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Triple-A Buffalo

As has been the case all year, all the pitching news for the Bisons flows from the bullpen. Julian Merryweather looks ready (four hits and 15k in 11 shutout innings), Adrian Hernandez is finally back from the IL (knocked around a bit in his first game back but otherwise solid), plus there are four 40-man roster guys here (three with MLB innings this year) who are not hurting there standing and Tyler Saucedo is rehabbing. Plus Hayden Juneger is rolling along (apart from one rough outing where he got touched for 4 runs) and so is Brandon Eisert. The latter two don’t have to be added to the 40 this winter though so there’s effectively no chance they see any MLB innings this fall.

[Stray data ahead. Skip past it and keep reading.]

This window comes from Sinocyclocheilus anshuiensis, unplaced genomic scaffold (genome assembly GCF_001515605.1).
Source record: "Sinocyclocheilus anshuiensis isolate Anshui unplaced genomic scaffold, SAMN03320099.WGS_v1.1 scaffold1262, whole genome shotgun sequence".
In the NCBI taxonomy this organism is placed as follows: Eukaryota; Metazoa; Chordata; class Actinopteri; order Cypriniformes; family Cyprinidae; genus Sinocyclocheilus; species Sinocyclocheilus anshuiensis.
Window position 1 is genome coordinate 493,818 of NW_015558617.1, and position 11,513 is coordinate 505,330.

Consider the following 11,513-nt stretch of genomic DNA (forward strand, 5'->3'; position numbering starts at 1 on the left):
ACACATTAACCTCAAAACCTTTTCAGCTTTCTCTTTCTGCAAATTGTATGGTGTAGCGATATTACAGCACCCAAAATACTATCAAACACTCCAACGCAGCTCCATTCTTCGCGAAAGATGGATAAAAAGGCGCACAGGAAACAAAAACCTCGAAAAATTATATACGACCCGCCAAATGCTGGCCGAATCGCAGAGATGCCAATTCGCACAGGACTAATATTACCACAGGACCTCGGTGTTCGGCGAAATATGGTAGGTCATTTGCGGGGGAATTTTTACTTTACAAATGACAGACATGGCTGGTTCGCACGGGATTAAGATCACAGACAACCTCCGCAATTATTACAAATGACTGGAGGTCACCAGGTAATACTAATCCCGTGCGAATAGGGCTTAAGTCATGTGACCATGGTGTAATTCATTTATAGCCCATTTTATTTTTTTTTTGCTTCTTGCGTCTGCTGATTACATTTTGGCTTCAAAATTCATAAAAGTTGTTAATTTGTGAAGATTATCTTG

Gabby Moreno is hitting .370 in August with an .865 OPS. Otto Lopez, since his first empty cup of coffee in Toronto in June, is slashing .341/.410/.482/.892 which kind of makes you wonder what the point in acquiring Merrifield was.  On the other hand, Vinny Capra has really struggled since coming off the IL. For August he’s hitting .216 with a .607 OPS and he may have put his 40-man roster spot at risk.
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When I started this one I would not have guessed I’d name-check 42 players (albeit a few of them unfavorably) and break 1800 words but here we are.